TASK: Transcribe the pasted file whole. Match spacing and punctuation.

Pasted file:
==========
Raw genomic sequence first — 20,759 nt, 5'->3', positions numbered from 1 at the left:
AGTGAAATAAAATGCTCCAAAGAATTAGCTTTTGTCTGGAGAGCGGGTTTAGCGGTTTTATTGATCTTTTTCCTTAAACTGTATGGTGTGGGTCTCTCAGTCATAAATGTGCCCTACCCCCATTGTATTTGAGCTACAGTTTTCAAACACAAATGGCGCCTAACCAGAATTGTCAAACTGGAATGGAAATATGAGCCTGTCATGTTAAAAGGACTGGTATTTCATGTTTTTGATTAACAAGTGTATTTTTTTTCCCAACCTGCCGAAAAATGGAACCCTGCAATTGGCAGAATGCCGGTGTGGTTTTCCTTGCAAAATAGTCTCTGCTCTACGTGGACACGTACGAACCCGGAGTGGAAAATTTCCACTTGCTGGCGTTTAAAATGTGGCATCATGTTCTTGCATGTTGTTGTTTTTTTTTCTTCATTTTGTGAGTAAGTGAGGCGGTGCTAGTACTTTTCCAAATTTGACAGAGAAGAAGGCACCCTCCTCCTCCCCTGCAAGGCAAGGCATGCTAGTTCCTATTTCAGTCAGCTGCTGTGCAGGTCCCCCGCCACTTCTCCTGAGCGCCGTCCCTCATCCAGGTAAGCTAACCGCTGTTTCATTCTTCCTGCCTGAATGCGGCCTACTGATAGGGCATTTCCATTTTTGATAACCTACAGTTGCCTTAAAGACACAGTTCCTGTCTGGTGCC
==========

Raw genomic sequence first — 20,759 nt, 5'->3', positions numbered from 1 at the left:
AGTGAAATAAAATGCTCCAAAGAATTAGCTTTTGTCTGGAGAGCGGGTTTAGCGGTTTTATTGATCTTTTTCCTTAAACTGTATGGTGTGGGTCTCTCAGTCATAAATGTGCCCTACCCCCATTGTATTTGAGCTACAGTTTTCAAACACAAATGGCGCCTAACCAGAATTGTCAAACTGGAATGGAAATATGAGCCTGTCATGTTAAAAGGACTGGTATTTCATGTTTTTGATTAACAAGTGTATTTTTTTTCCCAACCTGCCGAAAAATGGAACCCTGCAATTGGCAGAATGCCGGTGTGGTTTTCCTTGCAAAATAGTCTCTGCTCTACGTGGACACGTACGAACCCGGAGTGGAAAATTTCCACTTGCTGGCGTTTAAAATGTGGCATCATGTTCTTGCATGTTGTTGTTTTTTTTTCTTCATTTTGTGAGTAAGTGAGGCGGTGCTAGTACTTTTCCAAATTTGACAGAGAAGAAGGCACCCTCCTCCTCCCCTGCAAGGCAAGGCATGCTAGTTCCTATTTCAGTCAGCTGCTGTGCAGGTCCCCCGCCACTTCTCCTGAGCGCCGTCCCTCATCCAGGTAAGCTAACCGCTGTTTCATTCTTCCTGCCTGAATGCGGCCTACTGATAGGGCATTTCCATTTTTGATAACCTACAGTTGCCTTAAAGACACAGTTCCTGTCTGGTGCC